I’m Jo.  My husband Bob and I are both juniors in college, going full time, and taking part-time jobs. Bob is British and I was born in India; but we are both American citizens. Except for desperation, would have never considered doing a Sideline.  I’m in Education and Bob in Forestry so “money-making” as a goal has never been on our radar screen.

But the more I understood the concept of Sidelines, I began to grasp and embrace how Sidelines relate to the “first law of money” – that if you enjoy what you do, you’re becoming good at it, and people want, money has to come your way.

So here’s our story.  We really like cutting costs, and paying no rent to stay in someone’s home, nurturing plants and trees, and showing appreciation for senior citizens by doing something to help take care of them.  These “enjoyments” alone hardly translate into money making. But at a party one night we overheard another student talking about “house sitting” for a professor out of town.

On the way home Bob and I locked onto the idea that our newfound sideline could be just that:  house sitting for an older professor living near school, who needed someone to take care of his home and garden while on sabbatical.  While this idea didn’t generate money in a strict sense, it might save us $1200 a month in rent that we would have to otherwise earn with more part-time jobs.

And we were right.  We put together a hand-written [personal] flyer showing both of our pictures, a brief bio-sketch, and our desire to house sit at least 6 months for a professor on leave.  We printed copies, and each went to 4 department secretaries, surmising they were the linchpins to professors that might be planning to travel and teach.  We developed a 30-second pitch [Elevator speech] to present to the secretaries, before handing them the flyer.  One secretary was downright nasty, another smirked with scolding eyes, but the rest actually said thank you and offered to pass on the flyer to possible interested faculty.  In less than a week we had a telephone interview followed by an office visit, followed by reference checking us.

Two months later we were living in the Professor’s home, having full run of his house, and expected to only “watch after” his plants and vegetables.  He asked us to “walk” his antique Jaguar car 2x a month, and to have a bottle of his homemade champagne 1x month.  It almost seemed to good to be true – until we received an email that he and his wife would be coming back for a week to visit a sick relative.  Darn – so we immediately responded by saying we would find other housing for that week – but didn’t mention we had no viable options we could afford.  Instead he followed up with a note that we were not to move, and that they would be staying in a hotel; and would not be coming over unless to check up on things unless we requested it.  Wow!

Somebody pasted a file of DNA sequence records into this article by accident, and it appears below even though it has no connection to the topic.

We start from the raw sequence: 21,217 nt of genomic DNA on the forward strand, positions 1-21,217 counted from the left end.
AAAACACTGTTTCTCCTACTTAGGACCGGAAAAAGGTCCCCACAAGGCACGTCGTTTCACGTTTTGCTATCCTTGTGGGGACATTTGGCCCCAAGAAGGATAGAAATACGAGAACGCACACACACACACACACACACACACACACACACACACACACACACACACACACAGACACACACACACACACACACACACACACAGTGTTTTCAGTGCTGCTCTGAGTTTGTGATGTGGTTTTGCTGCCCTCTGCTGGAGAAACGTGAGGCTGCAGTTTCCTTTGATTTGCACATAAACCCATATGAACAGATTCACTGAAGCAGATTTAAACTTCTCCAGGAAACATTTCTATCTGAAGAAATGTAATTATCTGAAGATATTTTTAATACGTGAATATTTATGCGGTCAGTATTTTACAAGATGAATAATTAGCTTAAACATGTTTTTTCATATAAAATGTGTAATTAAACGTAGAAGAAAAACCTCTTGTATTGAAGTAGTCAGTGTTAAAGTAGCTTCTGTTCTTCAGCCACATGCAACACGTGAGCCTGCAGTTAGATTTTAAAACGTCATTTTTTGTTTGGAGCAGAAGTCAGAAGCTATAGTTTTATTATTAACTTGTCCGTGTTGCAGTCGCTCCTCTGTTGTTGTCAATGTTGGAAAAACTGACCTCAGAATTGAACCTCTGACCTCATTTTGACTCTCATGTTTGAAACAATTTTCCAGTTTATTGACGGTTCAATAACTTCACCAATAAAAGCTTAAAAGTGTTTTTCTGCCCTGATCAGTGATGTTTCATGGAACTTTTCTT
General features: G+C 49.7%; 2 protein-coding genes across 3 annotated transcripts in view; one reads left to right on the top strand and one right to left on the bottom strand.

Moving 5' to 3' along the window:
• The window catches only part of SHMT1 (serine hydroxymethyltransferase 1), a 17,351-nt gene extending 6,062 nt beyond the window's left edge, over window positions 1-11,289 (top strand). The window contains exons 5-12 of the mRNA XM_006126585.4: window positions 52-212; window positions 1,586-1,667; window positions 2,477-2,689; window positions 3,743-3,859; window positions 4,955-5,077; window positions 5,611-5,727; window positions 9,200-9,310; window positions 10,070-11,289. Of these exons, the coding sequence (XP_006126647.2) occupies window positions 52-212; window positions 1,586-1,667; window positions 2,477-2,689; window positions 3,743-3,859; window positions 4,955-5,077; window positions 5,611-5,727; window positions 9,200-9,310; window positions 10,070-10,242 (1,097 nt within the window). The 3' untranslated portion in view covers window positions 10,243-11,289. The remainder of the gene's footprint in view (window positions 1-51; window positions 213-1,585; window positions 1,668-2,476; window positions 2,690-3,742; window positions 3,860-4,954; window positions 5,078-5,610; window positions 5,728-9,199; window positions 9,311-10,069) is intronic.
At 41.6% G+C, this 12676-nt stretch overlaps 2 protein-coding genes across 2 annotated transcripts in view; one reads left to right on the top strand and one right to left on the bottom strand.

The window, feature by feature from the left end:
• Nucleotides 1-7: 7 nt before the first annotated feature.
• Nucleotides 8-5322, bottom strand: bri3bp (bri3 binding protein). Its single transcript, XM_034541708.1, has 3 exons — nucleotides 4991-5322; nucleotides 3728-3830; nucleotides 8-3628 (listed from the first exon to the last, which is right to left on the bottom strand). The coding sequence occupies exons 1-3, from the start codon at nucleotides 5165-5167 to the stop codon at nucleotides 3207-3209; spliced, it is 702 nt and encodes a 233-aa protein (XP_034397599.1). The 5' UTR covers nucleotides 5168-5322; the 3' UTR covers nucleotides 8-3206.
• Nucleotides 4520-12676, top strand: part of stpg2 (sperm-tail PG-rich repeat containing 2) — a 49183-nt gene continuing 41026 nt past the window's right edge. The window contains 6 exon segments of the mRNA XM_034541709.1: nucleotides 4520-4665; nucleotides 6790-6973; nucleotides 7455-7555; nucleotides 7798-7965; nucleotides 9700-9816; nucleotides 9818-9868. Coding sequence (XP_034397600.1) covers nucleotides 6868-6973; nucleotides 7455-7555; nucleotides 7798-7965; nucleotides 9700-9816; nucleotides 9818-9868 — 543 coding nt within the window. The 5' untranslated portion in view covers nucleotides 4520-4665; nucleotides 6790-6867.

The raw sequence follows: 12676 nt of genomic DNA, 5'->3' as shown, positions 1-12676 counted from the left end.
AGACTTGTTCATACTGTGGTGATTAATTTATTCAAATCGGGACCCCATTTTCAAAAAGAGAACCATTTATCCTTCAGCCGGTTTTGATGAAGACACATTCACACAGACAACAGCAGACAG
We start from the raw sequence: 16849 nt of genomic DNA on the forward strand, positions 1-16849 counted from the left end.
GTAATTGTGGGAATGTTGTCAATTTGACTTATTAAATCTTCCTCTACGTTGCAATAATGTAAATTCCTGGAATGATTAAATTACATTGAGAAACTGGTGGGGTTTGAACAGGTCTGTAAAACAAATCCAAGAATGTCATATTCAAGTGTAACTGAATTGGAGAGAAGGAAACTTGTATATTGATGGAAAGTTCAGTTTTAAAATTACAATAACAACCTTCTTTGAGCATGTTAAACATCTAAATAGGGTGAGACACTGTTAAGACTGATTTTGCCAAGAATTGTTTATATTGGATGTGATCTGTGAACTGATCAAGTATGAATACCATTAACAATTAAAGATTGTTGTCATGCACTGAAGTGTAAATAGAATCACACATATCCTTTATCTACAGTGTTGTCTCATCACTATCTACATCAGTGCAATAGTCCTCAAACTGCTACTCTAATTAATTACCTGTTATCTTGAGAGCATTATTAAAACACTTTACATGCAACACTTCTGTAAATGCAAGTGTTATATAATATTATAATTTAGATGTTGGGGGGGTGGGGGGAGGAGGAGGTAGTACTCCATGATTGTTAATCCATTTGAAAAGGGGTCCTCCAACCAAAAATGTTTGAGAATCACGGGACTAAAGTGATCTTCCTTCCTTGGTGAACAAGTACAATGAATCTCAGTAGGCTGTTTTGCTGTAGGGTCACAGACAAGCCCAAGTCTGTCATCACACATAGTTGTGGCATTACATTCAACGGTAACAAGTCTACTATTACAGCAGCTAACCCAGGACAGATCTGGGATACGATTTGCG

We stayed there 9 months, and it was perfect.  At the 6 month mark we contacted the prof and asked that as the date got closer for our departure, if he might be willing to write a letter of recommendation that we could use to pursue another faculty house sitting opportunity.  He immediately did just that, but said he had already been in contact with a colleague that was planning an upcoming sabbatical for half a year and had already recommended us.  Our Sideline “house sitting” opportunity was fully launched, and saving us well over $1200 a month, even having to pay utilities at the home.  We’ve now done this twice and want to expand this opportunity while still pursuing our academic training.

Our Next Sideline Idea:                      speckled_teen__s_emotions_by_xxthaliagracexx-d30cre4.png

We had read in a magazine about VRBO and Airbnb, short-term rental opportunities, where 1-3 rooms of a larger house could be rented very short-term in a high desire neighborhood. Because we have become ‘experts’ at house sitting, enjoy it, have great references, we are now in the process of contacting owners of large rental homes near campus about the possibility of our becoming primary renter, and then operating the rest of the owner’s home as a short-stay rental through Airbnb.  This might sound crazy but its not.

Let me explain.  If the owner rents a 4-bedroom home with two separate floors that are fully functional on each floor – with complete kitchens and separate access to the units – each unit could be rented separately.  If the unoccupied upstairs could be rented at $295/night and one of the two rooms downstairs could be rented at $175, and both spaces could be occupied 20 days a month, the gross revenue would be about $470 x 20 – $9,400 a month in rental income.


If the owner agreed to split the net revenue after utilities of perhaps $400/month, he would make $4500 in net revenue per month on a home that he had previously rented for about $2500 a month, or an increase of $24,000 a year for doing nothing more than he had previously done.  We would agree to do all of the cleaning, and he would pay insurance and cost of all normal repairs.  We think it will work, and can have free rent and make $24,000 a year giving us more time to explore another more enriching Sideline possibility.

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